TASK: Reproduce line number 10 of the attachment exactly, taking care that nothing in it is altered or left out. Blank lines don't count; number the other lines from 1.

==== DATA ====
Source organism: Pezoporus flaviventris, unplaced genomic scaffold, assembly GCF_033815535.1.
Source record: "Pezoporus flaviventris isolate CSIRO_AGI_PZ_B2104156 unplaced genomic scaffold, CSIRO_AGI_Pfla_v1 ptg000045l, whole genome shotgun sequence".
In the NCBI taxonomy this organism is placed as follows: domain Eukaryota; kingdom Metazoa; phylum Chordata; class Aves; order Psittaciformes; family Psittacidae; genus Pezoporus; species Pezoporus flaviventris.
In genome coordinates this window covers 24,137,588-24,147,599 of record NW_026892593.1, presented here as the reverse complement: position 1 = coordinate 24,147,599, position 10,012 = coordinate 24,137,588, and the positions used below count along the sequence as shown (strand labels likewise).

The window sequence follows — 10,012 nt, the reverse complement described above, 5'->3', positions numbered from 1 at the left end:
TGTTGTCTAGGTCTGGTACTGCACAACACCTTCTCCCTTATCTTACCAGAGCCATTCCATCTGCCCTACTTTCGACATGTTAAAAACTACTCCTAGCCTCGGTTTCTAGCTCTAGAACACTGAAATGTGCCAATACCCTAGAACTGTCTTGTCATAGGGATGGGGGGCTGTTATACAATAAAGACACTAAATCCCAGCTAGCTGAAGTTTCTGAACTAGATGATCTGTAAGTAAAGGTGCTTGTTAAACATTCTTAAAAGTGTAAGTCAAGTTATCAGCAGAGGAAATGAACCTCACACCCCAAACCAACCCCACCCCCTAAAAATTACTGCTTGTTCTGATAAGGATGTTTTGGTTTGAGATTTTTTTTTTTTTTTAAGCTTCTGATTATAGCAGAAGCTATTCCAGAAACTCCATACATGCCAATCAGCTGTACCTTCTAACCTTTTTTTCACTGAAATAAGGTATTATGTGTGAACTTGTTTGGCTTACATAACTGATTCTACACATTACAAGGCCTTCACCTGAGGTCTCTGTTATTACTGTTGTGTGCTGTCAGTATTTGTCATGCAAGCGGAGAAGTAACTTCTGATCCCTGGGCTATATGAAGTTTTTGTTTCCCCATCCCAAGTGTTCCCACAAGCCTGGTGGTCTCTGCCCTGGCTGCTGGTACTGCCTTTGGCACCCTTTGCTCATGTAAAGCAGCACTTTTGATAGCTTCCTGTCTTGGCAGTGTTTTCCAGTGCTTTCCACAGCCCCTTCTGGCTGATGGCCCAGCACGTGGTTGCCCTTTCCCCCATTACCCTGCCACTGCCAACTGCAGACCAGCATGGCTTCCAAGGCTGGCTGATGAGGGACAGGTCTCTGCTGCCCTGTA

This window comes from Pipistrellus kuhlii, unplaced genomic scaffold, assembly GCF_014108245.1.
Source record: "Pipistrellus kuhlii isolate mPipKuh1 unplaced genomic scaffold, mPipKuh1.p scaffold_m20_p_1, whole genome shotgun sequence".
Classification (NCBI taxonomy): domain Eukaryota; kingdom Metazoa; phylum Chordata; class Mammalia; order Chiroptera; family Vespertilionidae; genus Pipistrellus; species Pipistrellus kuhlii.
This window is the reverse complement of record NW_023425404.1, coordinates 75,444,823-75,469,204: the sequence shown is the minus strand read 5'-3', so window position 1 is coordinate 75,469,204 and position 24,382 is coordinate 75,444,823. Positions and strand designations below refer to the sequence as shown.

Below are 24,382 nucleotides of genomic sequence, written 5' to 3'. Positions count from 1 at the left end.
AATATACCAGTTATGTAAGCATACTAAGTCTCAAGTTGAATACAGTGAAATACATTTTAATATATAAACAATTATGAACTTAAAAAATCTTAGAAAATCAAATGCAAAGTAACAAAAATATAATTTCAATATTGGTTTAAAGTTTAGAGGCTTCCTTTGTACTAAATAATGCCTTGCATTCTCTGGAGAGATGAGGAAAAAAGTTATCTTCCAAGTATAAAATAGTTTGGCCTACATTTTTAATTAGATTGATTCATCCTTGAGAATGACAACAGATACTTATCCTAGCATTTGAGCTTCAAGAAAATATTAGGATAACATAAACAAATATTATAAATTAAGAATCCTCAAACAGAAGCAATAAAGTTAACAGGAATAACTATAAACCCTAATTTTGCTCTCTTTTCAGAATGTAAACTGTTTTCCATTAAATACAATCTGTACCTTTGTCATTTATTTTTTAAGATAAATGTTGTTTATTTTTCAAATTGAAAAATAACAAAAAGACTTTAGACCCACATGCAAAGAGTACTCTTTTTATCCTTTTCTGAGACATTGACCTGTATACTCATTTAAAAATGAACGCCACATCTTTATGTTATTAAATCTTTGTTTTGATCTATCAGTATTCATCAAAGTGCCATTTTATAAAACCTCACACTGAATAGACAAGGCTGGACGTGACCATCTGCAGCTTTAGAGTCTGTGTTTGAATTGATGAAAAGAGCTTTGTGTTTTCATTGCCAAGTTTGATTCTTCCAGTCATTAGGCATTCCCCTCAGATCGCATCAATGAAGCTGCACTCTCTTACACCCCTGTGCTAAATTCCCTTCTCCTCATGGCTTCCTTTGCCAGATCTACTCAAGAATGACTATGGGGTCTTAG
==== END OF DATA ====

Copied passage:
This window is the reverse complement of record NW_023425404.1, coordinates 75,444,823-75,469,204: the sequence shown is the minus strand read 5'-3', so window position 1 is coordinate 75,469,204 and position 24,382 is coordinate 75,444,823. Positions and strand designations below refer to the sequence as shown.